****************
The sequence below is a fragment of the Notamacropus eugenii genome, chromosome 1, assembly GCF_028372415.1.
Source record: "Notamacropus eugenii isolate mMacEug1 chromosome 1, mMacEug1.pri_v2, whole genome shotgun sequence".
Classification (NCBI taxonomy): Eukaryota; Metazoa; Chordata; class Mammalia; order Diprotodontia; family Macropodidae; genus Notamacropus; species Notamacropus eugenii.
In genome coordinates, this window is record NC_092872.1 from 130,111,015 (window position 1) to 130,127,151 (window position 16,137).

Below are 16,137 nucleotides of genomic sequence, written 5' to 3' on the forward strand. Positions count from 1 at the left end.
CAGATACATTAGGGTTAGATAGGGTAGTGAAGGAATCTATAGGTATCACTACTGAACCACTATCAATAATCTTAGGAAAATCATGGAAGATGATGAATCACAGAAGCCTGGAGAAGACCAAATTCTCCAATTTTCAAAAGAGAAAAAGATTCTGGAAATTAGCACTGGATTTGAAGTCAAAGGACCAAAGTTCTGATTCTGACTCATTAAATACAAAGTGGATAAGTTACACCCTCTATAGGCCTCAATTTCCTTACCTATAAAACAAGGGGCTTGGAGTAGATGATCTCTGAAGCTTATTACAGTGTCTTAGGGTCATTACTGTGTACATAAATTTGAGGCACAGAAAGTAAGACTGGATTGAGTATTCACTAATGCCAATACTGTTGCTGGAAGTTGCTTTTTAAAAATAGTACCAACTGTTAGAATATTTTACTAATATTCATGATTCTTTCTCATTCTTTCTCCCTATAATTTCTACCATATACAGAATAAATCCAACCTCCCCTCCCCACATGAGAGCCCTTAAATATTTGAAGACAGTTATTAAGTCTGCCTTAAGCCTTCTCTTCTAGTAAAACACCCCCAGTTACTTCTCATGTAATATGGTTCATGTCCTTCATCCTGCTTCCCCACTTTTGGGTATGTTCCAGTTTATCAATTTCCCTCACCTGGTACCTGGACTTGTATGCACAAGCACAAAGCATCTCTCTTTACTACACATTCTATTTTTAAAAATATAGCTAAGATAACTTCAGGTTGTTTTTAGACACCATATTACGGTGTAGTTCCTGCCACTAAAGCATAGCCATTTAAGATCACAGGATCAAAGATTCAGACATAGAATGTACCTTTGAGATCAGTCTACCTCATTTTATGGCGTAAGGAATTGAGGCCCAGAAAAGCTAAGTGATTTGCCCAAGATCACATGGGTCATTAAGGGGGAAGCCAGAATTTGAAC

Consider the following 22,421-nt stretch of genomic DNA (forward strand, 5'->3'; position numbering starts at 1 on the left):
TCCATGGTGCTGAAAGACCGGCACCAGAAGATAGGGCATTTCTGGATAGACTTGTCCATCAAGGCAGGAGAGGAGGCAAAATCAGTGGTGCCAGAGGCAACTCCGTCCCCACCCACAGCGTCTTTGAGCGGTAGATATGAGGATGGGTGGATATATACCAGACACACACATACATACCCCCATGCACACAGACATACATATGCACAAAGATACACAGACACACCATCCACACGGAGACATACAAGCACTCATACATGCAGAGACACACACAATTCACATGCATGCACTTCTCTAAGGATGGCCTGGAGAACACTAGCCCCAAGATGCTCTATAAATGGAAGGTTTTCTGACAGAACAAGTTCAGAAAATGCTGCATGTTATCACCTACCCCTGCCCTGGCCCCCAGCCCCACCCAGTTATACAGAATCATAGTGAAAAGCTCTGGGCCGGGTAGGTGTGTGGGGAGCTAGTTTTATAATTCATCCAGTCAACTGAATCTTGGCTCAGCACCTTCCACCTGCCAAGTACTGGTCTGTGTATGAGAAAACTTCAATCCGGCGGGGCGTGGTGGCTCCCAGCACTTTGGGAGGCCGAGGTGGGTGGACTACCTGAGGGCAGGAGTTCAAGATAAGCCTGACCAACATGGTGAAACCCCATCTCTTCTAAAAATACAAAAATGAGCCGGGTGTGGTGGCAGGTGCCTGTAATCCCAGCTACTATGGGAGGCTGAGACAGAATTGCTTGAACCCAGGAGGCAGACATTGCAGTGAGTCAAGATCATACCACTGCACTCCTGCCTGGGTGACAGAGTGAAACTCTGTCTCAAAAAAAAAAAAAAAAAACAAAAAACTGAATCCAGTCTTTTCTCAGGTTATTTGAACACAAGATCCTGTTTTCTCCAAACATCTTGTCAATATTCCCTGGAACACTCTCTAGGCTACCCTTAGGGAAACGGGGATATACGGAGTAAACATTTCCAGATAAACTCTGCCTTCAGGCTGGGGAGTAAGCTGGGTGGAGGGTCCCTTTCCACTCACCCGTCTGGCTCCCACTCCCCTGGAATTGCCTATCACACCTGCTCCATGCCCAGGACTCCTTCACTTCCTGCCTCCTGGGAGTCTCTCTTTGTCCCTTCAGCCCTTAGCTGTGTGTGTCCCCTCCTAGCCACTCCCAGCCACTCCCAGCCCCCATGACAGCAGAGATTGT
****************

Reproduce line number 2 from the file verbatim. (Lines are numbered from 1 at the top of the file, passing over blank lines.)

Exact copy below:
Source record: "Notamacropus eugenii isolate mMacEug1 chromosome 1, mMacEug1.pri_v2, whole genome shotgun sequence".